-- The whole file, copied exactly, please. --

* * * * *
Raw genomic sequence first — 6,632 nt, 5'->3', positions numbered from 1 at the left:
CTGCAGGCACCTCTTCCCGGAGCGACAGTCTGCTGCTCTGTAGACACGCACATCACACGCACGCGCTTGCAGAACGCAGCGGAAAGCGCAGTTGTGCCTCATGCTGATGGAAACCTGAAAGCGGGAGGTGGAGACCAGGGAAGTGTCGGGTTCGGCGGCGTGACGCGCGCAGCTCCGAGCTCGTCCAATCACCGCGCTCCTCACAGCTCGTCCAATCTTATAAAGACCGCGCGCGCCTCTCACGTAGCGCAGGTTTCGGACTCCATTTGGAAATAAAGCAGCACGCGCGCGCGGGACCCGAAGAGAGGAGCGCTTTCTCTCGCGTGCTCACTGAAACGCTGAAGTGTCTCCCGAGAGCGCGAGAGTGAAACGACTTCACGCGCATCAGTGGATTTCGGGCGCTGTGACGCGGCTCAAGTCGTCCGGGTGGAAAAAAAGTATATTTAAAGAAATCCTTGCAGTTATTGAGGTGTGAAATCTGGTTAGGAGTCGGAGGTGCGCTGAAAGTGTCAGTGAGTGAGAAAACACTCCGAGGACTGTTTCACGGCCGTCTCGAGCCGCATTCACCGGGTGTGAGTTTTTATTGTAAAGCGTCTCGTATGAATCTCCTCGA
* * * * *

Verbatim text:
Raw genomic sequence first — 6,632 nt, 5'->3', positions numbered from 1 at the left:
CTGCAGGCACCTCTTCCCGGAGCGACAGTCTGCTGCTCTGTAGACACGCACATCACACGCACGCGCTTGCAGAACGCAGCGGAAAGCGCAGTTGTGCCTCATGCTGATGGAAACCTGAAAGCGGGAGGTGGAGACCAGGGAAGTGTCGGGTTCGGCGGCGTGACGCGCGCAGCTCCGAGCTCGTCCAATCACCGCGCTCCTCACAGCTCGTCCAATCTTATAAAGACCGCGCGCGCCTCTCACGTAGCGCAGGTTTCGGACTCCATTTGGAAATAAAGCAGCACGCGCGCGCGGGACCCGAAGAGAGGAGCGCTTTCTCTCGCGTGCTCACTGAAACGCTGAAGTGTCTCCCGAGAGCGCGAGAGTGAAACGACTTCACGCGCATCAGTGGATTTCGGGCGCTGTGACGCGGCTCAAGTCGTCCGGGTGGAAAAAAAGTATATTTAAAGAAATCCTTGCAGTTATTGAGGTGTGAAATCTGGTTAGGAGTCGGAGGTGCGCTGAAAGTGTCAGTGAGTGAGAAAACACTCCGAGGACTGTTTCACGGCCGTCTCGAGCCGCATTCACCGGGTGTGAGTTTTTATTGTAAAGCGTCTCGTATGAATCTCCTCGA